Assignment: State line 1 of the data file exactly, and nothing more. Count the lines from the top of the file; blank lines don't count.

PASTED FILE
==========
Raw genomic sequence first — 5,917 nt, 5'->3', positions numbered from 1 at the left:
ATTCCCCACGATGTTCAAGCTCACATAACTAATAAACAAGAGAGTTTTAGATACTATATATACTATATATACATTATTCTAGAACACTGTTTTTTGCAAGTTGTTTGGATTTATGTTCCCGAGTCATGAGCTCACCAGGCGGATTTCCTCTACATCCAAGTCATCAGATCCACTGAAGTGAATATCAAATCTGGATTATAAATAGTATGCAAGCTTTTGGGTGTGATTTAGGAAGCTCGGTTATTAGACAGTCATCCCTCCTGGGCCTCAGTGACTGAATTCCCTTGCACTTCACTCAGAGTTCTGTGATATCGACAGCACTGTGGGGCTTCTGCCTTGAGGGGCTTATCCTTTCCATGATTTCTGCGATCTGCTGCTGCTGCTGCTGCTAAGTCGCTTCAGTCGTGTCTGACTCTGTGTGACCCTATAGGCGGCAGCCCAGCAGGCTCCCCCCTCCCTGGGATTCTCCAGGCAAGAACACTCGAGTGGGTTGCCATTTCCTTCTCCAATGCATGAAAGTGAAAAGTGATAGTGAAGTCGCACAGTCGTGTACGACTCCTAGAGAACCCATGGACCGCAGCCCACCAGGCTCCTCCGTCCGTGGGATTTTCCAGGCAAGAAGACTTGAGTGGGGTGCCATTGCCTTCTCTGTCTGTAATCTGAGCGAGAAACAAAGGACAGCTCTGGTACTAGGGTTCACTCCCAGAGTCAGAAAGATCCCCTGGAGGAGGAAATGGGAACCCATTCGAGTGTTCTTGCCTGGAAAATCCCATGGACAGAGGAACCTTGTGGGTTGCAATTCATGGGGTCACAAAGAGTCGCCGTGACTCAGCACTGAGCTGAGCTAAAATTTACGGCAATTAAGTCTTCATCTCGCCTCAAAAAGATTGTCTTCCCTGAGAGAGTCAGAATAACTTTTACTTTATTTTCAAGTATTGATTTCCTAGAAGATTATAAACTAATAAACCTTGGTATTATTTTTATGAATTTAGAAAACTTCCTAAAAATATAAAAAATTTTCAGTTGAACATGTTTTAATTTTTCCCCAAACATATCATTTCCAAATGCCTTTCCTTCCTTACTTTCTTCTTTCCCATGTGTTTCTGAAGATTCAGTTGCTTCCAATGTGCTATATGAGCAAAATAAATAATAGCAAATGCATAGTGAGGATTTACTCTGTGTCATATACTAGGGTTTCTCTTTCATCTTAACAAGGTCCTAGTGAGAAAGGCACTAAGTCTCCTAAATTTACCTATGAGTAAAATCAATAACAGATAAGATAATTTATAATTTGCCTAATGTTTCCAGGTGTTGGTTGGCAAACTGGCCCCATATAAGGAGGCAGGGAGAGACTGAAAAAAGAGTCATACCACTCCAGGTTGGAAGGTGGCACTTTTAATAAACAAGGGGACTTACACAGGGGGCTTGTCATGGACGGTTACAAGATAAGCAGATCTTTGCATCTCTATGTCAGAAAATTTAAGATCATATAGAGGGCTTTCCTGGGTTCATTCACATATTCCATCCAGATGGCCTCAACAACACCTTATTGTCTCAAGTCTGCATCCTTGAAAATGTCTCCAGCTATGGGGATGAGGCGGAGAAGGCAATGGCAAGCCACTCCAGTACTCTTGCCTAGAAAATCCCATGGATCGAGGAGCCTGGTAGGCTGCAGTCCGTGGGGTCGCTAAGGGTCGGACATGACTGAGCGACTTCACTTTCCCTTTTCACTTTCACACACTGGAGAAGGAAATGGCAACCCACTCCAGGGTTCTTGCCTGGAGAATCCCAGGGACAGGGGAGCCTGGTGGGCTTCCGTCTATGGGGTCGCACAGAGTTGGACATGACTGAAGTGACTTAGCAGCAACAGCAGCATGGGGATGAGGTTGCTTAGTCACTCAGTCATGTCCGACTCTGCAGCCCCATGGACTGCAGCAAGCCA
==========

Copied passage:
Raw genomic sequence first — 5,917 nt, 5'->3', positions numbered from 1 at the left: